Elks Surprise Longhorns 8-6, Dropping Them To Third Place


If there is a certainty in prep sports, it is that nothing is certain.

For example, most East baseball fans probably believed prior to the Longhorns’ April 21 game in Eagar-Springerville that the Horns would run roughshod over the Elks.

That thinking made sense — in an earlier meeting of the two, on March 31, Payson run-ruled the bugle boys, 10-0, in only five innings.

Also rendering the Horns a huge favorite was that Round Valley had won only one East game this season and was a lowly 7-11 overall.

The Horns were riding along 17-7, 4-3 in the East, hitting the ball at a record-setting pace and one of the favorites, along with Blue Ridge and Show Low, to win the region championship.

But in Springerville on Tuesday, the Elks pulled off the upset of the season, whipping the Horns 8-6 and proving that nothing is firm and definite in prep sports.

The ambush in Apache County might have been the biggest surprise since Hannibal slaughtered the Romans at the Battle of the Trebia River.

In addition to Payson’s defeat being a shocker, it dropped the Horns’ East record to 4-3 and into a tie for third place in the standings with the Snowflake Lobos.

Blue Ridge, which plays Payson today, April 24 in Lakeside, is all alone atop the standings with a 6-1 mark.

With 5-2 credentials, Show Low is second.

Although the loss to Round Valley is a stunner, the Longhorns could climb back into championship contention with a win over Blue Ridge and in the final two regular season games of the season — April 28 at Alchesay Whiteriver and May 1 vs. Snowflake on the PHS field.

That would put Payson at 7-3 and possibly in a tie for the East Region title. That’s exactly what happened last season when Show Low and PHS dead-knotted for the crown.

In the loss to Round Valley, the Horns jumped out early much as the team had done in the first game between the two rivals.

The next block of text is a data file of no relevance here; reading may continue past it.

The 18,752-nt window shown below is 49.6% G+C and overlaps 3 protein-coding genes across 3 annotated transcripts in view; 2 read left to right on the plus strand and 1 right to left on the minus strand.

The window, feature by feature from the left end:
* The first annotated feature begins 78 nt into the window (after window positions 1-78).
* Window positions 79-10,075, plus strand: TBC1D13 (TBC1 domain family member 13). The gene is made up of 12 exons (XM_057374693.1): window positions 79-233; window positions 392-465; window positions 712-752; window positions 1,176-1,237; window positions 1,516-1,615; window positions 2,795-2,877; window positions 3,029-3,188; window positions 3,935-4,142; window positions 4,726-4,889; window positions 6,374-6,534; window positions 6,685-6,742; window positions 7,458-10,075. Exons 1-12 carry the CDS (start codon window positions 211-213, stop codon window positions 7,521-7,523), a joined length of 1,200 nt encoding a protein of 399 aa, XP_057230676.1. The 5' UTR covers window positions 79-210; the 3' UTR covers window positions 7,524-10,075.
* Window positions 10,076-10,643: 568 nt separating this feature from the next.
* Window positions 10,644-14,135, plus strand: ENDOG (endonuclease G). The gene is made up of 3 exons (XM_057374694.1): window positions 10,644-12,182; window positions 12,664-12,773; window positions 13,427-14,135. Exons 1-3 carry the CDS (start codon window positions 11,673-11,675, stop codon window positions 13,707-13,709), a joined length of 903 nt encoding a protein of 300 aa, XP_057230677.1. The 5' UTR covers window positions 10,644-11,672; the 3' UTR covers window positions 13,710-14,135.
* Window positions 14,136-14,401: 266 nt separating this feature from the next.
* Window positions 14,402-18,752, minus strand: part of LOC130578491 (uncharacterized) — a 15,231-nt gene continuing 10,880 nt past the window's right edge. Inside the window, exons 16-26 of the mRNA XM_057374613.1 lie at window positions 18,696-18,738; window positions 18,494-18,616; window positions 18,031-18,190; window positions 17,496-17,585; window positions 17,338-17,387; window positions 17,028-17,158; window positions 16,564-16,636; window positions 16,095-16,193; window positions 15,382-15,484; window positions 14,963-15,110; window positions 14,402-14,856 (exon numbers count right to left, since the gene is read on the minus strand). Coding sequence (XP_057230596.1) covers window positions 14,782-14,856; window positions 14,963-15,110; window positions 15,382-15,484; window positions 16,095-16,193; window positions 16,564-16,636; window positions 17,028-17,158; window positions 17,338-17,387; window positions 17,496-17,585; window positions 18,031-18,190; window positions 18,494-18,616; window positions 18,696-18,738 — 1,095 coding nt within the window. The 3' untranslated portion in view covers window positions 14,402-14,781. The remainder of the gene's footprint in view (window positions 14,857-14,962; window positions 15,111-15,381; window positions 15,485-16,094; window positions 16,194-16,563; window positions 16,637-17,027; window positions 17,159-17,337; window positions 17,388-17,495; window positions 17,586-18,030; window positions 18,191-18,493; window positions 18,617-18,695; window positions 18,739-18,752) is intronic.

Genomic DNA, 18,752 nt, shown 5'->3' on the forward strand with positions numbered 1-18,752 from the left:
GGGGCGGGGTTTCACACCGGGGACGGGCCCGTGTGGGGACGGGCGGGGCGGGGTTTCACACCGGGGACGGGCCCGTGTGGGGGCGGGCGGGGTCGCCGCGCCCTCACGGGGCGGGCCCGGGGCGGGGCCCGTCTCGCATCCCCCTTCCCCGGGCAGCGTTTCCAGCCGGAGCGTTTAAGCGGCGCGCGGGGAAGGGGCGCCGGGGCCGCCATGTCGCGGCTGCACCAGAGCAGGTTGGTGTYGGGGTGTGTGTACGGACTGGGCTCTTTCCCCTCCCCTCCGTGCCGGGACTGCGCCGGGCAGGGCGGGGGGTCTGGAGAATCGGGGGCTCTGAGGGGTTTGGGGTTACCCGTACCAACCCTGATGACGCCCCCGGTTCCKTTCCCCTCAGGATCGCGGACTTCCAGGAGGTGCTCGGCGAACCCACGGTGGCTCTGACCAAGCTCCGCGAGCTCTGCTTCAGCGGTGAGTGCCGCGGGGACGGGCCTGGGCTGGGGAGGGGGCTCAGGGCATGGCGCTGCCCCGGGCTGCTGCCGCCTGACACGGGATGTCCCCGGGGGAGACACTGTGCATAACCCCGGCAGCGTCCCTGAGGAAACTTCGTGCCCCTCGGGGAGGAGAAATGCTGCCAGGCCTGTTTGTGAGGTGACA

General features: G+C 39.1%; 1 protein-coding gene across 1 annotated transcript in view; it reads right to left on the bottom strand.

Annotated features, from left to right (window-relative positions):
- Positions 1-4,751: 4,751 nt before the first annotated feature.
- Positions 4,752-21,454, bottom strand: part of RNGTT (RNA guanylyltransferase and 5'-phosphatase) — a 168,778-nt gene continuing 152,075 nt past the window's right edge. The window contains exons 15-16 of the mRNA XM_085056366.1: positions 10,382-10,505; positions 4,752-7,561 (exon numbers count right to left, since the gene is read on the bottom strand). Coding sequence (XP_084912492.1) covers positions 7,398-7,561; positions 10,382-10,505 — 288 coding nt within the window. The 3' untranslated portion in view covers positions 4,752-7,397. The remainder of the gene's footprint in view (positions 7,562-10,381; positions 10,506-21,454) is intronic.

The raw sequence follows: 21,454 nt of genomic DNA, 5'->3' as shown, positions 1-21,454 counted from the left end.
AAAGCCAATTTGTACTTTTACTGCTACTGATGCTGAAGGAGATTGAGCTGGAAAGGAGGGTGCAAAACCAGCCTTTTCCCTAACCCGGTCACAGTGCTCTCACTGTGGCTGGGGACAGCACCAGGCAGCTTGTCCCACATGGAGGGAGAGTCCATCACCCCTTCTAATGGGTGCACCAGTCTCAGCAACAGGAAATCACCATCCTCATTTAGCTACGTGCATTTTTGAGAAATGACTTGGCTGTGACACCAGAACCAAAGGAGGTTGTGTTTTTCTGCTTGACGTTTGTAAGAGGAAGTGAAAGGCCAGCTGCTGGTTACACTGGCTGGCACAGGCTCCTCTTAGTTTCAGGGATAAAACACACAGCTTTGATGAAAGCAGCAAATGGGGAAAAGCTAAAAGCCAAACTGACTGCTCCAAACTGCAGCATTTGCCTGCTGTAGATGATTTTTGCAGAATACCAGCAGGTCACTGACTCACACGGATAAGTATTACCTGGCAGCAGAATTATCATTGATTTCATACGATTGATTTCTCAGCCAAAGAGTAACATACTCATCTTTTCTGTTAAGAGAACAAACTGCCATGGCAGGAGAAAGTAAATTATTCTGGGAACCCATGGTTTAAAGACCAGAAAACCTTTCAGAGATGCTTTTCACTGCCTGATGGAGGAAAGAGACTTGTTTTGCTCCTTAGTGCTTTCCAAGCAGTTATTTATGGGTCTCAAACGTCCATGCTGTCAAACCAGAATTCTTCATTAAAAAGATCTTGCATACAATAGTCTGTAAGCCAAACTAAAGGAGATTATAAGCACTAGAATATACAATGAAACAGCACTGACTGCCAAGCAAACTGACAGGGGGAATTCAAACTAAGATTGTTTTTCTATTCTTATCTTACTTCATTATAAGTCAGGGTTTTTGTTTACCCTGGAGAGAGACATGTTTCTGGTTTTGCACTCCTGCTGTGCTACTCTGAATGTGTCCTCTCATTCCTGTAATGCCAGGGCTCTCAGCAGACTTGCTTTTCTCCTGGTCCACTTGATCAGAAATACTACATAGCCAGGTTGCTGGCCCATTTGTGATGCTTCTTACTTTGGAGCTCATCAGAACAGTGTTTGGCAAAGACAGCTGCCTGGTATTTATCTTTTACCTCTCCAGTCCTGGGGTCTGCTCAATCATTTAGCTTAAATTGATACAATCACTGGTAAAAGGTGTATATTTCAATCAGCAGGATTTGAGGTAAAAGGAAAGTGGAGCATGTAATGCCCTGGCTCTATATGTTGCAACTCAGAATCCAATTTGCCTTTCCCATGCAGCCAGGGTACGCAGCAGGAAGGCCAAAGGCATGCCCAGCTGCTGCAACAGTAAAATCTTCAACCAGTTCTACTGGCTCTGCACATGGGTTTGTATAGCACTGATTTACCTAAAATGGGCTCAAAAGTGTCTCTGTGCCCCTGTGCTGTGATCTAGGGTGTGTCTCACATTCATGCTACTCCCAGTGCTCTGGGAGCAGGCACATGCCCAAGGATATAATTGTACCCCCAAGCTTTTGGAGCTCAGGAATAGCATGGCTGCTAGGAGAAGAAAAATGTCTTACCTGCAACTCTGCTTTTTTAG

Leading 5-0 in the top of the second, the Horns gave up two runs in the bottom of the frame and two in the third to see their lead reduced to a single run 5-4.

Payson scored one run in the top of the fourth to take a 6-4 cushion, but RV salvaged the victory by rallying for four runs in the bottom of the fifth.

Hunter Haynes, Dakota Marshall and Keaton Duran shared pitching chores combining to give up 10 hits, six of which Marshall allowed.

Offensively, Ridge Halenar was a perfect 4-for-4 with one triple, four RBIs and a run scored.

The only other player with more than one hit, Weston Gibson, ripped a triple and a single in three plate appearances.

Edwin Estrada had a double.

The Horns played reasonably well defensively, committing two errors.

Top gun shot down

As tough as the loss was to absorb for players, coaches and fans, it was a 5-4 win April 18 over Chino Valley that had PHS faithful hooting and a hollering.

The hoopla was because Chino Valley entered the fray with a 20-1 record and touted as the state’s finest 3A baseball team.

Following the one-run loss to Payson and a 6-4 defeat to Winslow, Chino Valley’s once lofty reputation is now tarnished.

Much of the credit for the Horns’ win has to go to hurler Sean Dougherty who pitched the entire seven innings scattering 10 hits.

Gibson led the hit parade with a single and double in four trips to the plate.

On April 18 in Show Low, coach David Nikolaus’ Cougars took their second win of the season over PHS surviving an 8-7 region thriller.

Although the Horns out-hit the Cougars 10-8, Show Low scored the winning run in the bottom of the sixth on a passed ball.

Hunter Haynes, the Horns’ mound ace the past two seasons, started and hurled five innings before giving way to Sean Dougherty. Haynes gave up six earned runs on seven hits while striking out seven and walking three.

For Payson, Gibson was 3-for-4 including a double and a home run. Ever Figueroa was 2-for-4 with a double.


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